The Cancer Council’s new ‘I Touch Myself Project’ by JWT Sydney has been given the thumbs up by creatives as the tender re-purposing of Chrissy Amphlett’s ‘I Touch Myself’ song strikes a chord.
The campaign launched on April 14 with a black-and-white music video featuring numerous Australian female singers turning the Divinyl’s biggest hit into a breast cancer awareness anthem.
Neil Mallet, the ECD of independent creative agency Marmalade, described the work as beautiful and elegant.
“Having witnessed first hand the complex, distressing and often brutal nature of breast cancer, I can only say I praise anyone who gave their time to the realisation of this project,” Mallet told B&T.
“It is a selfless endeavour for something that touches so many families.”
He said the music video gave him goose bumps, a measurement of its potency.
“To so elegantly re-imagine, or repurpose, a song that is fundamentally about female masturbation to self examination, takes great craft,” Mallet said.
“The fact that Chrissy Amphlett’s wishes were realised so beautifully is a credit to all involved for their perseverance and commitment to the task.”
Amphlett passed away in April last after battling breast cancer and multiple sclerosis. It was her wish that the song was turned into an anthem for breast cancer awareness. For more details on the campaign click here.
JWT’s executive creative director Simon Langley said earlier this week that he hopes the campaign “will become a media and social media phenomena”.
James Noble, UX and managing director of Melbourne’s Carter Digital, believes #Itouchmyself has the perfect ingredients for social media success: a strong emotional hook, simplicity, a positive core message and reach across multiple social platforms.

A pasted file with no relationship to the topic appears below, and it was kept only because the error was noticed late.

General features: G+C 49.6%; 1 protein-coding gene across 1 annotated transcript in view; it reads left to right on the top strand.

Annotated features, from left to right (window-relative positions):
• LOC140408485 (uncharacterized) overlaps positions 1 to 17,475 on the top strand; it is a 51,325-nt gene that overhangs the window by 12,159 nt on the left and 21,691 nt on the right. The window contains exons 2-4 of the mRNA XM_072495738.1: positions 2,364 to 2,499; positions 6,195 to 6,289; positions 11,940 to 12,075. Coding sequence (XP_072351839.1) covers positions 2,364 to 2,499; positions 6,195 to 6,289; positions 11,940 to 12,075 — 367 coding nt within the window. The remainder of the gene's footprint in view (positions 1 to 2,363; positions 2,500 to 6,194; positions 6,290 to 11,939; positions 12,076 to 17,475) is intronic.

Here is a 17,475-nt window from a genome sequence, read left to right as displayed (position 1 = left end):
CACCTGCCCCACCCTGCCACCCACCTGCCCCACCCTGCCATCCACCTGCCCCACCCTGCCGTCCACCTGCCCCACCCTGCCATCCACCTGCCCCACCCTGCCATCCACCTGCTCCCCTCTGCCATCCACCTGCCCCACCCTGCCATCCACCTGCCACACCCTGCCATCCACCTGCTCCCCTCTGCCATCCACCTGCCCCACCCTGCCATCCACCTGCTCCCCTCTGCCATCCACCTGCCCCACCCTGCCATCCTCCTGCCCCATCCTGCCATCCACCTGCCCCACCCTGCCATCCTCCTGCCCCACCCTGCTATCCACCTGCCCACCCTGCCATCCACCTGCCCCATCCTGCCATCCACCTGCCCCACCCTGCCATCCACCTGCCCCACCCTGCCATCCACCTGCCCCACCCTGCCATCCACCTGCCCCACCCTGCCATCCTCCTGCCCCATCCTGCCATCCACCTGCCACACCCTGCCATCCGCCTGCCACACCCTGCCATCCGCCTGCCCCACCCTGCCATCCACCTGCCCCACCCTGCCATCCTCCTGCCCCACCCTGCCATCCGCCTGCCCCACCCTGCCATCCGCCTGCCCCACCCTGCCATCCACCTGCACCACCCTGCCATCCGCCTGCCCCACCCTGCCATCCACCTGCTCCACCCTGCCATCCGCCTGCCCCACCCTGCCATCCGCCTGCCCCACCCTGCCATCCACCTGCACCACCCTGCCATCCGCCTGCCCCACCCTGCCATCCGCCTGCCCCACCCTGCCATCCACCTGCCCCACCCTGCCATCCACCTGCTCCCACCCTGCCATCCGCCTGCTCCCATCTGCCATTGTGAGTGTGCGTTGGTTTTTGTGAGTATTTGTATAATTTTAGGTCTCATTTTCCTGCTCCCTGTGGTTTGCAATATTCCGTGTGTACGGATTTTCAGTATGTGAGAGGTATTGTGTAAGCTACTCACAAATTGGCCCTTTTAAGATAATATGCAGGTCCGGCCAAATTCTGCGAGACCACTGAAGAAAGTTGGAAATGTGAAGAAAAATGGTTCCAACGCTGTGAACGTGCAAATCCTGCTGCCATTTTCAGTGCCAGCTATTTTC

“It is getting harder and harder to engage people with a social media campaign as they are being bombarded with these on a regular basis,” Noble said.
“This one has a simple message, it’s own posthumous ambassador and a killer readymade jingle.”
However, he said photo and video submissions – which is required for #itouchmyselfie – are getting harder to pull off.
“Despite the success of the ‘without makeup’ selfie campaign, people are being asked to submit something rather more intimate and personal,” he said of this element of the campaign which asks people to share their own version of the song and pictures showing women touch their breasts.
“It will certainly have more traction on Twitter because people can participate easily just by hitting the auto-tweet button.”
Mallet believes it has social momentum: “The subject matter, the sensitive treatment and the elegance of the women involved all provide ample reasons for it to be successful.”
Fairfax Radio Network’s 3AW is one media company that has already thrown its support behind the #itouchmyselfie with a picture (below) showing women from the office responding to the message.